Earlier this week, dozens of boys in Thailand took part in Poy Sang Long, a traditional rite of passage for young Buddhists from the Shan ethnic group.
The annual ceremony, which normally spans three days, marks the initiation of boys, typically 7 to 14 years old, as novices in the Buddhist community. The boys' participation in this rite helps them and their families accumulate merit, which Buddhists believe moves them along the path to achieving enlightenment.
As part of Poy Sang Long, the boys have their faces decorated and dress up in lavish costumes -- a reference to Siddhartha Gautama, who was said to be a prince before embarking on the religious journey that led him to become a Buddha.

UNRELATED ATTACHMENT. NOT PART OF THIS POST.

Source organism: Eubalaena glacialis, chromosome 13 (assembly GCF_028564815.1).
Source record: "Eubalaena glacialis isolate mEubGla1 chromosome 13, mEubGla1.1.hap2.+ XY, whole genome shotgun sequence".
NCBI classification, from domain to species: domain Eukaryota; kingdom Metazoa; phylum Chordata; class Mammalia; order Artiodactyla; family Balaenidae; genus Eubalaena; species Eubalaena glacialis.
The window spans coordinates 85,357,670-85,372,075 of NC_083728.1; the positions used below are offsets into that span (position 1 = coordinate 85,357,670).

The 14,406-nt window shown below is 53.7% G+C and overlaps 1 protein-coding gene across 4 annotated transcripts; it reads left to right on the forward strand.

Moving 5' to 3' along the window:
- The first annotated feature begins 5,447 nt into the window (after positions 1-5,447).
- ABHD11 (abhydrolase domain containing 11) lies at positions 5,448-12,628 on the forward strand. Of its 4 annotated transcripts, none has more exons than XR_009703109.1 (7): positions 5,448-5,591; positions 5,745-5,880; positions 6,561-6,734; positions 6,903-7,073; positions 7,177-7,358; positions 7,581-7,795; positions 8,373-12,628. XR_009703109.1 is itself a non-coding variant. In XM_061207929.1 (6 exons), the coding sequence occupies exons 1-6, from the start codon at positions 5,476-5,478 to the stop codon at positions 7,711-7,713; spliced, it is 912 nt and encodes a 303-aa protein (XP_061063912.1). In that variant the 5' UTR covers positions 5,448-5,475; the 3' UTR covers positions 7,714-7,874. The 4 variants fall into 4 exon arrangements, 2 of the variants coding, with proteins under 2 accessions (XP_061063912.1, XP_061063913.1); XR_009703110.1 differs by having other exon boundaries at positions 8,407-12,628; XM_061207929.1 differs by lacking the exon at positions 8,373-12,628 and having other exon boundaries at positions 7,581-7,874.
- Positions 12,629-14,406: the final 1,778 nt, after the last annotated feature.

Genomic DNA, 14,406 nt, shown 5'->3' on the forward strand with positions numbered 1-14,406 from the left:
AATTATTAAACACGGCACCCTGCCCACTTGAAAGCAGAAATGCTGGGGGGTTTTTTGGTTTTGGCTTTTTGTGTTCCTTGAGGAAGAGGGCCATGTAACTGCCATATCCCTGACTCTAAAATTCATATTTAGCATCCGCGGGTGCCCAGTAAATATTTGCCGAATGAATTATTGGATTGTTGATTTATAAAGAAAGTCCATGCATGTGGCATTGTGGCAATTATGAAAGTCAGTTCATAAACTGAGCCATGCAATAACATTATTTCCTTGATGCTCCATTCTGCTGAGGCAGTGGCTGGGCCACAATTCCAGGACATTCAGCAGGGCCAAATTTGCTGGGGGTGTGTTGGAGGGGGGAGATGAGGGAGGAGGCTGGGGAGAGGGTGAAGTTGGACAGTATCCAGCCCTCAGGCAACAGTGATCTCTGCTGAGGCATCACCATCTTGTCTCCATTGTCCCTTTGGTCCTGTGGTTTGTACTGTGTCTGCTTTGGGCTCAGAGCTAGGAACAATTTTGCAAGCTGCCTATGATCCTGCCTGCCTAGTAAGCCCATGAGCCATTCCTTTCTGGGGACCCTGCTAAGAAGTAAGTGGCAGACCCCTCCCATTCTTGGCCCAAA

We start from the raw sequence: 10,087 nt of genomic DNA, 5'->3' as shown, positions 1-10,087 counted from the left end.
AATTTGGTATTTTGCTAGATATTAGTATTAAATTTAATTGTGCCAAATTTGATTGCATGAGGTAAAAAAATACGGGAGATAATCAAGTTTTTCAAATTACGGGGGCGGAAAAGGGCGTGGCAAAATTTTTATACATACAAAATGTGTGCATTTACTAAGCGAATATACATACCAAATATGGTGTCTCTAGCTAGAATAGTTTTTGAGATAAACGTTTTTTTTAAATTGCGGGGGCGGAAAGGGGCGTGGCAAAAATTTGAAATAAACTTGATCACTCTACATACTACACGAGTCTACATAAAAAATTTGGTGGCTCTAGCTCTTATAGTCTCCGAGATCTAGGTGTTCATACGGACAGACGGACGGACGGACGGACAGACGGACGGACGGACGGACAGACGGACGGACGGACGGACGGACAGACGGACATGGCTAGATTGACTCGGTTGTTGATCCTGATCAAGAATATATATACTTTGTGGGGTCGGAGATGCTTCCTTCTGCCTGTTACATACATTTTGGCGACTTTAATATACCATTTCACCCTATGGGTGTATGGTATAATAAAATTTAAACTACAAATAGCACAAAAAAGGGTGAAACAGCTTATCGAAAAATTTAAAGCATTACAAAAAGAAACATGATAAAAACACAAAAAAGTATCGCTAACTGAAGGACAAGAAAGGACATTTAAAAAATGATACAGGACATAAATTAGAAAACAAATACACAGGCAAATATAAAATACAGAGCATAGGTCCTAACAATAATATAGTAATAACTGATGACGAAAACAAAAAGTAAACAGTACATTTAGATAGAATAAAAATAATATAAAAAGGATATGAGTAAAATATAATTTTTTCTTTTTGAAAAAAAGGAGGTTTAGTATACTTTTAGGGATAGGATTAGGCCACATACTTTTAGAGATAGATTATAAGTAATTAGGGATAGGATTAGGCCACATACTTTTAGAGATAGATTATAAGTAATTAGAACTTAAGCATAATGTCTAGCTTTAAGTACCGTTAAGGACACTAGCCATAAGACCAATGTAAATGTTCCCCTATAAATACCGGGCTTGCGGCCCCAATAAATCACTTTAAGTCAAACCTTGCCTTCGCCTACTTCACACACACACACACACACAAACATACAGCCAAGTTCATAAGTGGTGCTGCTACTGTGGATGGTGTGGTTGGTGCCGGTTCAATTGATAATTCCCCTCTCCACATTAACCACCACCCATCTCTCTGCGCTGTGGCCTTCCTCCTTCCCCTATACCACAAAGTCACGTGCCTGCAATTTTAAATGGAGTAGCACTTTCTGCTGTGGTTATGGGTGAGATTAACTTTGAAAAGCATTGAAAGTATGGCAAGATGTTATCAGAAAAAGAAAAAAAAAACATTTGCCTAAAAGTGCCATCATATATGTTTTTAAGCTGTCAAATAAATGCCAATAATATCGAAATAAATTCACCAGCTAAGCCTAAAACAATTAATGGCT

At the end of the three days, the novices remove their colorful costumes and begin their study of Buddhist doctrine.
On Tuesday and Wednesday, Thailand-based photographer Taylor Weidman followed two youngsters, 10-year-old Han and 11-year-old Kemachart, as they prepared for their initiation. According to Getty Images, the boys are neighbors from Chiang Mai who traveled to Mae Sariang, a small town in northern Thailand near the Burmese border, for the ceremony.
Take a look at more of Weidman's photos of the runup to Poy Sang Long below: